And just like the actions of Republican 7th District congressional candidate and debate-frightened Billy Long, Roy Blunt’s hide-in-the-weeds strategy should send a signal to attentive voters. 

Pledging Republicans Can’t Escape Responsibility

I can’t let the day continue without a comment on the Republican Party’s latest “Pledge to America,” apparently necessary because numerous previous pledges the party made to the American people fell, shall we say, somewhat short of expectations.

Most of the people who will be waving around the newest pledge today—which, of course, is missing important specifics—we must not forget, were:

RESPONSIBLE for a decade-long decline in middle class well-being;

RESPONSIBLE for presiding over a record-breaking lack of job creation during the Bush years;

RESPONSIBLE for the wealthier getting wealthier during their governing tenure, even as the rest of the country lost ground and in some cases lost hope;

RESPONSIBLE for handing President Obama a $1.3 trillion annual budget deficit and a fast-sinking economy, as the Bush administration slinked out of Washington;

RESPONSIBLE for handing President Obama two protracted wars, funded on credit;

RESPONSIBLE for a deficit-funded Medicare Part D program that helped enrich pharmaceutical companies;

RESPONSIBLE for doing nothing about the rising costs of health insurance and the nasty practices of private insurers related to pre-existing conditions, rescission, and other unconscionable acts;

RESPONSIBLE for standing in the way of Democrats as they have tried to repair the damage done to the economy under Republican leadership;

RESPONSIBLE for giving aid and comfort to this year’s crop of radical Republicans, some of whom have made pledges of their own to get rid of Social Security and Medicare and the Department of Education, among other things;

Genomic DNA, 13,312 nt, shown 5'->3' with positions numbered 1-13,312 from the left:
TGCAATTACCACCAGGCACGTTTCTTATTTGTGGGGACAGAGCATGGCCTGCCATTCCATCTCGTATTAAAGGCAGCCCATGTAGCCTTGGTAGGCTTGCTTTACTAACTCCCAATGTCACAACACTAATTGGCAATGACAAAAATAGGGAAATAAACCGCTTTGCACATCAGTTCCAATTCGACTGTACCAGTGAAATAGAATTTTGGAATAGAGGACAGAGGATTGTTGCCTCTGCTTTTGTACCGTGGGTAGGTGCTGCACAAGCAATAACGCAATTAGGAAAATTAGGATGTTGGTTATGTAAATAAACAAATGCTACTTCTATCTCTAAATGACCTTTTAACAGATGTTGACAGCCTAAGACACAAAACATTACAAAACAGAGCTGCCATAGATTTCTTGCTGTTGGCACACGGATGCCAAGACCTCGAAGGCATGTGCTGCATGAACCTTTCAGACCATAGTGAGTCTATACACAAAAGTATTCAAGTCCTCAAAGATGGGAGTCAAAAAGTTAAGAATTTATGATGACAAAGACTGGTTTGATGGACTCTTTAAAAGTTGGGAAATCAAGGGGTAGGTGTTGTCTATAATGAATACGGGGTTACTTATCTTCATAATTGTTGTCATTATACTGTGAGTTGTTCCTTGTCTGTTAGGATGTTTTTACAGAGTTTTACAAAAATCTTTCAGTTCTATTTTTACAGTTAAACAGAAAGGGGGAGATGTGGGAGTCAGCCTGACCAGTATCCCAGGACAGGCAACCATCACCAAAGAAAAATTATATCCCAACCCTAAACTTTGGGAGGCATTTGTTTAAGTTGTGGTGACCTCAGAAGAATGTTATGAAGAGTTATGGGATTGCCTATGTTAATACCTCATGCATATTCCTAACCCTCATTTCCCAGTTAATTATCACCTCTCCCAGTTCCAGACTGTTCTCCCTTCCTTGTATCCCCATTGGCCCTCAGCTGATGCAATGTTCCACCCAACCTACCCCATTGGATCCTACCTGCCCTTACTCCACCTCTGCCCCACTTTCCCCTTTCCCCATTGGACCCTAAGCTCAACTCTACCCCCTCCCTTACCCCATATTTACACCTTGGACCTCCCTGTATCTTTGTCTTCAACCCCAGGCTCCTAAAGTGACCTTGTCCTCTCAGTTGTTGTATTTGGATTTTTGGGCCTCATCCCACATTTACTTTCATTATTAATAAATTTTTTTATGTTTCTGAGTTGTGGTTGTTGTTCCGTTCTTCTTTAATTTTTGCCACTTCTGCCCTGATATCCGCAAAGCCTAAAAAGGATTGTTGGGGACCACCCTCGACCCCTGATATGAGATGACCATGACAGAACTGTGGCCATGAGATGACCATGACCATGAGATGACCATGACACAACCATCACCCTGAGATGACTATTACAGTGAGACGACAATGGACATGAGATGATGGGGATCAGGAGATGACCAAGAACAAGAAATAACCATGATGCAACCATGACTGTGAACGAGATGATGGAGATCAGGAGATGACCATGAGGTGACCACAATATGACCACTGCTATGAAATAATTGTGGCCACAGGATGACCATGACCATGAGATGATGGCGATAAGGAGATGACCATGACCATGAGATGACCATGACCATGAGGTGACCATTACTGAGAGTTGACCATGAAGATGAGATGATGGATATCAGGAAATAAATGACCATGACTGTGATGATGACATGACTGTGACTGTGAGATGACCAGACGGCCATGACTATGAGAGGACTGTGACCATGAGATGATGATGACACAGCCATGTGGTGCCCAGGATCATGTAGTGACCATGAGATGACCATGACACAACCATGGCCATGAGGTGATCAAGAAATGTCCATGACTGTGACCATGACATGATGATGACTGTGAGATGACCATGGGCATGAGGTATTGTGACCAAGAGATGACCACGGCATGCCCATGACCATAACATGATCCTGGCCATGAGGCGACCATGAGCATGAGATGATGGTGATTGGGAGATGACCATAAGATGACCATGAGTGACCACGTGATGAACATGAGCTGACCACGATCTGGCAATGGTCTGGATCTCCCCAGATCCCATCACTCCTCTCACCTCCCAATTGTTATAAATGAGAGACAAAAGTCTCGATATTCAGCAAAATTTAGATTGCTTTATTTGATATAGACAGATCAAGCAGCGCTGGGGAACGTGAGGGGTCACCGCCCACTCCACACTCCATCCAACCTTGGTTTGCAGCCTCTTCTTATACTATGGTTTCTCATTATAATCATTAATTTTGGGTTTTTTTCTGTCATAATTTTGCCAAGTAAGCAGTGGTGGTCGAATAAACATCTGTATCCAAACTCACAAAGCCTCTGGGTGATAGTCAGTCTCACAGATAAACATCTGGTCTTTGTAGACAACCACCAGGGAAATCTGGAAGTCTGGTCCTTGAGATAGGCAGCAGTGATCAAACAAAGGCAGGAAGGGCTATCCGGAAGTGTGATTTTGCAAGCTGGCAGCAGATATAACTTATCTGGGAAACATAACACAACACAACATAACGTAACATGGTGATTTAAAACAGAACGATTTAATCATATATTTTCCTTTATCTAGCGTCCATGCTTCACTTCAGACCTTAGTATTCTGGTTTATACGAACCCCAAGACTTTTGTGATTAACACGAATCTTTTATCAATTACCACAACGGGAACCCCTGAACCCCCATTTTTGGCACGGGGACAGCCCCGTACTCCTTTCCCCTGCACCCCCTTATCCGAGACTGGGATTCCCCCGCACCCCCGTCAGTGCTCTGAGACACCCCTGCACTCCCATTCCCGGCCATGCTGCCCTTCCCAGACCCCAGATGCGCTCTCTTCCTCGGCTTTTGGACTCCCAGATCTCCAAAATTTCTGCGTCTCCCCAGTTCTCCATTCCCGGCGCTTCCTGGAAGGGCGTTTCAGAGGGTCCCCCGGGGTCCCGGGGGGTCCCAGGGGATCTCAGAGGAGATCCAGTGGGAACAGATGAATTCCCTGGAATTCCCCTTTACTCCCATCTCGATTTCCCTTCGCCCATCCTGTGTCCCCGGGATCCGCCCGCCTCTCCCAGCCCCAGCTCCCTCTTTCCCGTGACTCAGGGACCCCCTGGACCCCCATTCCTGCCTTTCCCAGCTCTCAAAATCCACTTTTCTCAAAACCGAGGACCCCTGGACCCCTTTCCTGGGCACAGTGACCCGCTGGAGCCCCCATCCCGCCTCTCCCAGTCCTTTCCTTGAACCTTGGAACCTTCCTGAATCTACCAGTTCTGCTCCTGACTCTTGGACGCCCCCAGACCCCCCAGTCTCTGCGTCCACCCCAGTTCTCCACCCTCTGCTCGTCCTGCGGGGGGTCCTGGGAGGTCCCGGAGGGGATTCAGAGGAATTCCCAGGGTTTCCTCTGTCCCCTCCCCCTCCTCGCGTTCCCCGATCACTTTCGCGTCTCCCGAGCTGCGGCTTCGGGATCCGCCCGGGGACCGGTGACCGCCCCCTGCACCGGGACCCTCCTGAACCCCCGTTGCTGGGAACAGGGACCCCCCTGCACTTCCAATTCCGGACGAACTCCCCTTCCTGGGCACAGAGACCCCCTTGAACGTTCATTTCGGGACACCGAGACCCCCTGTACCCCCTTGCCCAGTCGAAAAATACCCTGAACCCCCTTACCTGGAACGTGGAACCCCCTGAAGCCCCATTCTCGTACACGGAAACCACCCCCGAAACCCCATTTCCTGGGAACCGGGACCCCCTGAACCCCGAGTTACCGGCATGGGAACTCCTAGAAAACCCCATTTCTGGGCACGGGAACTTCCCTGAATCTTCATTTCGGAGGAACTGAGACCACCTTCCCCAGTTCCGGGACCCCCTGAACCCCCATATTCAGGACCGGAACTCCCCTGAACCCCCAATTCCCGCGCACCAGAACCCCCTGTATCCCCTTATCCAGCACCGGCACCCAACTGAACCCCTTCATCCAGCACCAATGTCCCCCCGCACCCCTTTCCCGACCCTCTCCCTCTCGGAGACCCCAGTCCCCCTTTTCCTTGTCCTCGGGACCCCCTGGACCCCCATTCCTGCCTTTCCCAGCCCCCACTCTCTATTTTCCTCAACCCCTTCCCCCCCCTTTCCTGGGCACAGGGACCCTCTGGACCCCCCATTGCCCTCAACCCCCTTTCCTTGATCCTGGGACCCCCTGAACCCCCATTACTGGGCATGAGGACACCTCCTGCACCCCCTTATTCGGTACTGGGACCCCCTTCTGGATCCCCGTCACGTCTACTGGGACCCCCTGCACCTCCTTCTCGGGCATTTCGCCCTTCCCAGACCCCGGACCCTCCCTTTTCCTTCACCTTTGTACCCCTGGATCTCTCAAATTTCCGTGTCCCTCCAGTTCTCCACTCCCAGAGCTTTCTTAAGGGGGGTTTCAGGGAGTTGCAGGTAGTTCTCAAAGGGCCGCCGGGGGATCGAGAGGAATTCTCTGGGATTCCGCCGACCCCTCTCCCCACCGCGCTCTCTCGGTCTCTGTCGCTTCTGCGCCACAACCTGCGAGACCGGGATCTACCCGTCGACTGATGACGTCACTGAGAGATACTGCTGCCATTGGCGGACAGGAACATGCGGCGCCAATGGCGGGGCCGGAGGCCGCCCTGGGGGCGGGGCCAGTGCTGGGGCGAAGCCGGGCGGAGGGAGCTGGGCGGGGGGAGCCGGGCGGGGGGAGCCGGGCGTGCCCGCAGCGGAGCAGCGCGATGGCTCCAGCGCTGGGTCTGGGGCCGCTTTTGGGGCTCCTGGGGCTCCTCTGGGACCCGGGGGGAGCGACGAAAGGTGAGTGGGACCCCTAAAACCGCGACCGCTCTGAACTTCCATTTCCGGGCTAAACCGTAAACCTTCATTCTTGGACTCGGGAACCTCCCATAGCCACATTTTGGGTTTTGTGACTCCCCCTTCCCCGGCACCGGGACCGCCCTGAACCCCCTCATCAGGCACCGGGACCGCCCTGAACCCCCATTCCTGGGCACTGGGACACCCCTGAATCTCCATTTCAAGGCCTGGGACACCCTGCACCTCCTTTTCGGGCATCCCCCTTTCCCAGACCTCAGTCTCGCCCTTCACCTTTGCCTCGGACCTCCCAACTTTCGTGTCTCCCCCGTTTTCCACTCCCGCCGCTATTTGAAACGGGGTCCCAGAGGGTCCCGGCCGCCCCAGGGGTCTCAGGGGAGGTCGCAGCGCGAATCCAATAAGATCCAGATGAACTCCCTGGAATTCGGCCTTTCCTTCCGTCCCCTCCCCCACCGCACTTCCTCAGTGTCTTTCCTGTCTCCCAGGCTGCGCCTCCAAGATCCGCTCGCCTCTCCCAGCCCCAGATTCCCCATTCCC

I urge everyone to read at least the preamble to the Pledge to America, full of half-truths, quarter-truths, and lies, while keeping in mind the above list of gifts Republicans have recently given to the American people.

If Democrats Blink, Social Security May Be Gone

Tea Party nuttery isn’t that funny anymore. The real players are starting to move in and take control. 

For anyone who cares about Social Security and what the current wave of anti-government hysteria may mean for the future of that wildly successful program, here is a segment from last night’s St. Rachel Maddow Show:   

 

Jesus Loves The Children—Except The Sick Ones

Beginning tomorrow, among other things health insurance companies won’t be able to tell the parents of sick children that they can’t get insurance for their ailing kids.

So, naturally, the response of profit-motivated insurance companies is to simply end insurance coverage for all children not covered under their parent’s policies.  Anthem, Aetna, Cigna, Humana, WellPoint, CoventryOne are the first to do so, but surely others will follow.  There apparently isn’t a profit to be made in insuring children without discriminating against the sick ones, and as we all know, profits come before children.

Now, if we are going to have an insurance system that, despite the health care reform law passed by Democrats this year, is still a for-profit system, then I suppose we have to expect profit-hungry companies to put profits ahead of people.  That’s just the way it works.  Someday, that behavior will lead to an elimination of the for-profit system, but as long as Tea Party folks can scare the devil out of politicians, that day is a long way off.

In the mean time, there’s Mike Huckabee.  The former governor of Arkansas, who currently hosts his own show on the Republican “News” Channel, is an ordained Southern Baptist minister.

Get that?  The man is an ordained minister in one of the most conservative Christian church groups in America.  The Southern Baptists.  You know, the ones from the South who split with other Baptists because they thought black folks made good slaves.  You know, the ones who produced Bible verses that proved slavery was okay with God.  You know, the ones who fought civil rights for black folks all the way to the end.  You know, the ones who didn’t beg for forgiveness from those black folks until 1995.

Those guys.  The Southern Baptists.  Huckabee is one of those guys.

Last Friday, at the Values Voters Summit, where Southern Baptist-like people got together and demonstrated the love of Christ for all to see, Huckabee decided to unveil his Christ-like defense of the for-profit insurance industry as it relates to people with pre-existing conditions: